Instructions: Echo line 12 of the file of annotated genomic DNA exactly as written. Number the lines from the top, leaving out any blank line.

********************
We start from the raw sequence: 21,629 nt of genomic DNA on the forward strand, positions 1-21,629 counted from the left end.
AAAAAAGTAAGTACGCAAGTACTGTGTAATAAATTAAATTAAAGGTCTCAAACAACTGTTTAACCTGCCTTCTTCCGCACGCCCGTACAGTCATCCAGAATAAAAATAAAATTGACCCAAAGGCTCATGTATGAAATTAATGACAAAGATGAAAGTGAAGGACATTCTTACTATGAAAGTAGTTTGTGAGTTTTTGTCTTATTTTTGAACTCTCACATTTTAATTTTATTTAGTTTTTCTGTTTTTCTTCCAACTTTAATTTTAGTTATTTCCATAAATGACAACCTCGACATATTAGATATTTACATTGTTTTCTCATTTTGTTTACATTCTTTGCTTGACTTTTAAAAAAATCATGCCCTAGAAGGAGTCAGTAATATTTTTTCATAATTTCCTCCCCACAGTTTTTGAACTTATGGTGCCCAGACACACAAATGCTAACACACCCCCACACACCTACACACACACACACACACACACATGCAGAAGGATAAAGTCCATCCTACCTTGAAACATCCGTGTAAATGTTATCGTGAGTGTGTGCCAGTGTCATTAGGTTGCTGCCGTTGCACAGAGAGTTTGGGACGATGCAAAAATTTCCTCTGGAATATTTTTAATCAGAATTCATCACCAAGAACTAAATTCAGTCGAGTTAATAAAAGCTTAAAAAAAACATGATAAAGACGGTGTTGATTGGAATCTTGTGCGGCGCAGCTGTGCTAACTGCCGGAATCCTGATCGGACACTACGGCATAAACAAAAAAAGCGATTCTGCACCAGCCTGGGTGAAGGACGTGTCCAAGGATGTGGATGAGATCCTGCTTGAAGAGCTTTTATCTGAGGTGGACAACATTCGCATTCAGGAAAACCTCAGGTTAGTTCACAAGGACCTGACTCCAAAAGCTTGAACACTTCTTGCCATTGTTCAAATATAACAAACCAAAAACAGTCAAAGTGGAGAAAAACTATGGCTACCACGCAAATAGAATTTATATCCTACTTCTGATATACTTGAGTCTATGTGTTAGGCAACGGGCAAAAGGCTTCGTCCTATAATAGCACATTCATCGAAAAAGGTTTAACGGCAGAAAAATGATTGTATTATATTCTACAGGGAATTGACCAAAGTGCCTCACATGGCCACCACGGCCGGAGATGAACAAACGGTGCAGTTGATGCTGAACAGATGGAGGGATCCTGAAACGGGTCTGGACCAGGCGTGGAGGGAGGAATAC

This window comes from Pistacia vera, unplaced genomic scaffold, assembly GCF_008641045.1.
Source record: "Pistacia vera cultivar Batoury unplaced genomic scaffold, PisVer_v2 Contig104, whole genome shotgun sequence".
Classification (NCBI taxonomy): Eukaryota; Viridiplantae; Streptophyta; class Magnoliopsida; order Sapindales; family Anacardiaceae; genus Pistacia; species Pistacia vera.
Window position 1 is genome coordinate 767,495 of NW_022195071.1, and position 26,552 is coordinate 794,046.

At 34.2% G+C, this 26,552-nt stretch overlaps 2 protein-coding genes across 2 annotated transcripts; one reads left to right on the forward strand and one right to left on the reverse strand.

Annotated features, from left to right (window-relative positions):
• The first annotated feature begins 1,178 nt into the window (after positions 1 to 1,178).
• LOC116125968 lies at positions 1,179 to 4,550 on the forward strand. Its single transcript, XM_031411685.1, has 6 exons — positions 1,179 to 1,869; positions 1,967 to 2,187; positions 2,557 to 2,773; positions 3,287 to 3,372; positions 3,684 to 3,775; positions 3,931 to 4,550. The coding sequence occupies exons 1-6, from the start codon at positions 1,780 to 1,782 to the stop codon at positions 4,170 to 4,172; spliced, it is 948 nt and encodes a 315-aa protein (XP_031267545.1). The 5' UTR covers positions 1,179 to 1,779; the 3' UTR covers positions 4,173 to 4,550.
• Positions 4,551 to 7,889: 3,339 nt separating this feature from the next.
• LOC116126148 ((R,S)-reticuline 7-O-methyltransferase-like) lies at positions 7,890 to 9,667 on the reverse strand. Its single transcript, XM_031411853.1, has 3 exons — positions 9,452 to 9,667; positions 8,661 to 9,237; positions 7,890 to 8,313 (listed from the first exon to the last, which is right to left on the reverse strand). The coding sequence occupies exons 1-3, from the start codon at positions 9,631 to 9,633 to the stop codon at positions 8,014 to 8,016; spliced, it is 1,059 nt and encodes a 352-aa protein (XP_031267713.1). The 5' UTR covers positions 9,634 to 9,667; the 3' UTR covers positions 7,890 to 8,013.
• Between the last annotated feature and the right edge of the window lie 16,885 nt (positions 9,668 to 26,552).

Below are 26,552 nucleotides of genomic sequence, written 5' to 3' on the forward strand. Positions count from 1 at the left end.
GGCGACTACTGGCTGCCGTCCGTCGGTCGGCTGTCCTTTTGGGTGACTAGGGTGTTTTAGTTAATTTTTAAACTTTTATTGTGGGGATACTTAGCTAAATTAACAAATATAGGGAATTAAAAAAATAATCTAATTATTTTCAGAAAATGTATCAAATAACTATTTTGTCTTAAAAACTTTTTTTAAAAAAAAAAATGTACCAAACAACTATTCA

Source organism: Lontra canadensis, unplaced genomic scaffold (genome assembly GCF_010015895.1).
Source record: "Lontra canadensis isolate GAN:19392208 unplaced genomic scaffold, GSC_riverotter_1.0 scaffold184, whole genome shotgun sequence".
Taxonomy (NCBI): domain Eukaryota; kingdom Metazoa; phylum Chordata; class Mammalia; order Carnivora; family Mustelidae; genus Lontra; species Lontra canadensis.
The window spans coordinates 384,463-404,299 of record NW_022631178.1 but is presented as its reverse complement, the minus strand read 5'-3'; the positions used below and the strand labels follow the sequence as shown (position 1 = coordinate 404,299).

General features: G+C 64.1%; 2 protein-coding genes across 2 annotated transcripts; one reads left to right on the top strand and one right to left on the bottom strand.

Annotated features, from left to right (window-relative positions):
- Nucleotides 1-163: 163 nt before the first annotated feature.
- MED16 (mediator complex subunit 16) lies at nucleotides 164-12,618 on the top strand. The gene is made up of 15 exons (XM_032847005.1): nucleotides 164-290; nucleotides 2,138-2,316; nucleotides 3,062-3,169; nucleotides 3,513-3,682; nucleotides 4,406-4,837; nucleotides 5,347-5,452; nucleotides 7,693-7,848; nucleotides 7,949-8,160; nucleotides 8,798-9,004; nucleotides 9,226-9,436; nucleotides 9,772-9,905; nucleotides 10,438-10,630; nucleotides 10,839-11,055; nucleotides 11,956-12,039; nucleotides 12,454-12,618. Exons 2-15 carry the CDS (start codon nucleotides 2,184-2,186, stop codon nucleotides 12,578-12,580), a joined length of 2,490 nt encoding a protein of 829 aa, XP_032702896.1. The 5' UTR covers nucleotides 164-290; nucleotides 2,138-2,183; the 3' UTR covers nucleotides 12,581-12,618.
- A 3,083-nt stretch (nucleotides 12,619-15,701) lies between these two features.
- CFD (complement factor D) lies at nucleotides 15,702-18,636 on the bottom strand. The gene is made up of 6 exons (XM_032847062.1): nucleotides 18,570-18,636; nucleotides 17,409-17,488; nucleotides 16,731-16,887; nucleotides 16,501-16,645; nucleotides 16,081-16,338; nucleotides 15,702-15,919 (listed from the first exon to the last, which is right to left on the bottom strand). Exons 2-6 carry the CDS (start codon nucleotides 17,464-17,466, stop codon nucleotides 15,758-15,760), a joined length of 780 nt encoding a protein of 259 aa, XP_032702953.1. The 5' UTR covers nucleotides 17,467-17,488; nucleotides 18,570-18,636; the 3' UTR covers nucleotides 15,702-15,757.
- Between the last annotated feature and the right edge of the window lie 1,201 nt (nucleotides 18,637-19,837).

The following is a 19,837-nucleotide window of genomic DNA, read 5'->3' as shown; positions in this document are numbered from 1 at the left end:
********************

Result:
• LOC116126148 ((R,S)-reticuline 7-O-methyltransferase-like) lies at positions 7,890 to 9,667 on the reverse strand. Its single transcript, XM_031411853.1, has 3 exons — positions 9,452 to 9,667; positions 8,661 to 9,237; positions 7,890 to 8,313 (listed from the first exon to the last, which is right to left on the reverse strand). The coding sequence occupies exons 1-3, from the start codon at positions 9,631 to 9,633 to the stop codon at positions 8,014 to 8,016; spliced, it is 1,059 nt and encodes a 352-aa protein (XP_031267713.1). The 5' UTR covers positions 9,634 to 9,667; the 3' UTR covers positions 7,890 to 8,013.